IETF 112: Tim Wicinski explains DPRIVE, what happened at IETF 112 and why, if possible, TLDs should be involved

Blog 22-12-2021

The final in our series of Q&As with participants at IETF 112 is with Tim Wicinski. Tim is one of the chairs of the DNS PRIVate Exchange (dprive) working group that “develops mechanisms to provide confidentiality to DNS transactions in order to address concerns surrounding pervasive monitoring.” Here Tim explains the path that led to him being involved in the IETF, but more importantly, the significance of DPRIVE for TLDs and why they should be involved, underlining that he also understands they may not have the resources or time to do so.

CENTR: What is your background?

Tim Wicinski: Someone with a degree in Computer Science, starting college working on card punch machines and left during the initial ARPANET days.

CENTR: What is your work that led you to becoming involved in the IETF?

TW: I was working on networking problems at scale and this had me looking for not only advanced solutions, but looking to talk over problems and experiment on solutions.

CENTR: Why did you become interested in the IETF?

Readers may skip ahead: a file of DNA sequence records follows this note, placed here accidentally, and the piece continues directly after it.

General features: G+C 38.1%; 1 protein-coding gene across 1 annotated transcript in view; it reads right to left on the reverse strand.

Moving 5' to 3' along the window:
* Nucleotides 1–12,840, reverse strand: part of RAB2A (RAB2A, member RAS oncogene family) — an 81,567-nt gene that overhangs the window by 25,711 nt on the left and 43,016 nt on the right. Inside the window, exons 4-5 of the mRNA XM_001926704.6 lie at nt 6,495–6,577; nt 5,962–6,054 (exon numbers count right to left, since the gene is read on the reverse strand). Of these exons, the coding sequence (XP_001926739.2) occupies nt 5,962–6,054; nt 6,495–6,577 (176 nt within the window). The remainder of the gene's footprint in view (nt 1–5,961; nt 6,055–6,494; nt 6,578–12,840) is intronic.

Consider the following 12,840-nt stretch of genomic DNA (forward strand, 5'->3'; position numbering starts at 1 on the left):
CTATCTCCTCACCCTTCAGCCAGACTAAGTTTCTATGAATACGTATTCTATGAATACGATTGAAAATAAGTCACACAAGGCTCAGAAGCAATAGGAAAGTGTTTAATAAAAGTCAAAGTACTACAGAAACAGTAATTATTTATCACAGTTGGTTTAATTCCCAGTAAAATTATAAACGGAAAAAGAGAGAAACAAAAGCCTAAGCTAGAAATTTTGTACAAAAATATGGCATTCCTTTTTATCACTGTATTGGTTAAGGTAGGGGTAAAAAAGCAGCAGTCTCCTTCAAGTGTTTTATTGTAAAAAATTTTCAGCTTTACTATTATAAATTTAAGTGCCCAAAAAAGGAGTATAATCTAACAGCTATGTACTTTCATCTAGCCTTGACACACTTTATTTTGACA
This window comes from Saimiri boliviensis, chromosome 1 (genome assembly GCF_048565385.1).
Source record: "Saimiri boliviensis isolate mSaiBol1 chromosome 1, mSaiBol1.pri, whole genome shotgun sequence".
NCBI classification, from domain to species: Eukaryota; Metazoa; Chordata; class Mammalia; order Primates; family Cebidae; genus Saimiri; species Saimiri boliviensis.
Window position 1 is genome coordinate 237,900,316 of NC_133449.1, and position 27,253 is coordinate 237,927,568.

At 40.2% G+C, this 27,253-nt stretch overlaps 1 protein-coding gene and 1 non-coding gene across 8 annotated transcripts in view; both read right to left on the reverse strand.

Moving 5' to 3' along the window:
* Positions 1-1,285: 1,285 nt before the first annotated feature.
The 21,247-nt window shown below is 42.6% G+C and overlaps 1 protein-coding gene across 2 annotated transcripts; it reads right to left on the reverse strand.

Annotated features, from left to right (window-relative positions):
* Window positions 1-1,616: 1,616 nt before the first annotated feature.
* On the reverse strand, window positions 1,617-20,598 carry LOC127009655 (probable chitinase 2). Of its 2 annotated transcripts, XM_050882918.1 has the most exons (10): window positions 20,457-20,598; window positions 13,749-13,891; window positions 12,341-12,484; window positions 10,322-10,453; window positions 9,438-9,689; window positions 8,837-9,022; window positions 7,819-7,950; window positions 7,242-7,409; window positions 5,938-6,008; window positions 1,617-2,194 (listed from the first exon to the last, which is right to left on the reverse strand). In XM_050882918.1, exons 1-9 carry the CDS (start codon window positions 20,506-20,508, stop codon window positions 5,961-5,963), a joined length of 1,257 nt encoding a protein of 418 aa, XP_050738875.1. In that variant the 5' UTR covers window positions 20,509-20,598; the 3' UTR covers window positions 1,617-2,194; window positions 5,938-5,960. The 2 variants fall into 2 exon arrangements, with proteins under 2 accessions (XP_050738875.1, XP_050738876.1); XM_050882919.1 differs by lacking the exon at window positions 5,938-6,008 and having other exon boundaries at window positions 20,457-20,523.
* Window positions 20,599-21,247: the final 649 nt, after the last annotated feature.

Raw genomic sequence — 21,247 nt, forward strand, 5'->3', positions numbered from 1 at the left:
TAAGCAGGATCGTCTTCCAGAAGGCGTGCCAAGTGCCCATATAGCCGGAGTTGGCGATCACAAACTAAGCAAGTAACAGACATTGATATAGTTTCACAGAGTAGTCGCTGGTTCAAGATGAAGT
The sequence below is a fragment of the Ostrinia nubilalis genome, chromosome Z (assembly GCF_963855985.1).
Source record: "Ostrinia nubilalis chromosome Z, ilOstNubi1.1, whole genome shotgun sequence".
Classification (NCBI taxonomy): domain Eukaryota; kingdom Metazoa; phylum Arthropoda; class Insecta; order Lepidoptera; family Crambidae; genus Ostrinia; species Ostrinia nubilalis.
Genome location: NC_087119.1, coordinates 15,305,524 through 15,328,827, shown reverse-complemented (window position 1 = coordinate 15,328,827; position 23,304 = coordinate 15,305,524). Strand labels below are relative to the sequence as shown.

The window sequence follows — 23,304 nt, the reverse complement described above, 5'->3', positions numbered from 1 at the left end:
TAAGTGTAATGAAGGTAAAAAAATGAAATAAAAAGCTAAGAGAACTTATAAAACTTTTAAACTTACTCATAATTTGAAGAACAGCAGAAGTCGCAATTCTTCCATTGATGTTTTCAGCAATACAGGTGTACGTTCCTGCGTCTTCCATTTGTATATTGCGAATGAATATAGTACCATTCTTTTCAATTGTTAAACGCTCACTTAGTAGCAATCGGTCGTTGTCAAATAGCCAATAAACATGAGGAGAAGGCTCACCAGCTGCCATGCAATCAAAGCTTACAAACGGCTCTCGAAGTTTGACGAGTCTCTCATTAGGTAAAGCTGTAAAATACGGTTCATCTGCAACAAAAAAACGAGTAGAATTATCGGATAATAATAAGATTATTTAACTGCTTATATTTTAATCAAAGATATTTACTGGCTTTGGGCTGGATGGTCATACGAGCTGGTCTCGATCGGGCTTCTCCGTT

TW: I've always kept up with the work of improving networking protocols and standards, and the ideas of rough consensus and I’ve found running code to be always refreshing.

CENTR: What was the significance of the DPRIVE session at IETF 112 for ccTLDs?

TW: The ccTLDs should follow the experiments that are beginning to attempt DNS-over-TLS between recursive resolvers and authoritative resolvers. While initially these efforts are opportunistic in nature, they are giving the DNS implementers a look into how these services will be deployed, how they can or will be adopted, and an insight into any additional performance information.

While ccTLDs are authoritative servers, our initial testing/use cases are what we call second level domains, domains purchased from one of the ccTLDs, and how recursive resolvers will interact with them. An example for a use case would be a university or corporate campus: these environments will have multiple recursive resolvers interacting with their domain name servers constantly. Adding an extra layer of privacy and confidentiality can be monitored, and this will help the working group think about scaling up.

CENTR: Why should ccTLDs (or even gTLDs) get involved in the DPRIVE working group?

TW: We feel that it is useful for ccTLDs and gTLDs to monitor the various attempts, but we also know they may not have the resources to do more than be informed. This work is going slow because while it is one thing for second level domains to experiment with their domains or add features to their zones, gTLDs (and to some extent ccTLDs) have relationships with ICANN that intersect with this work. Also, TLD operators have a business and reliability relationship to put first and foremost.

CENTR: What are the next steps?

TW: The next steps will involve running code and getting folks to run it in situations which are not business critical to help work out any issues that may arise.

Published By David Goldstein
David is an internet policy consultant, providing news and updates on the domain name industry.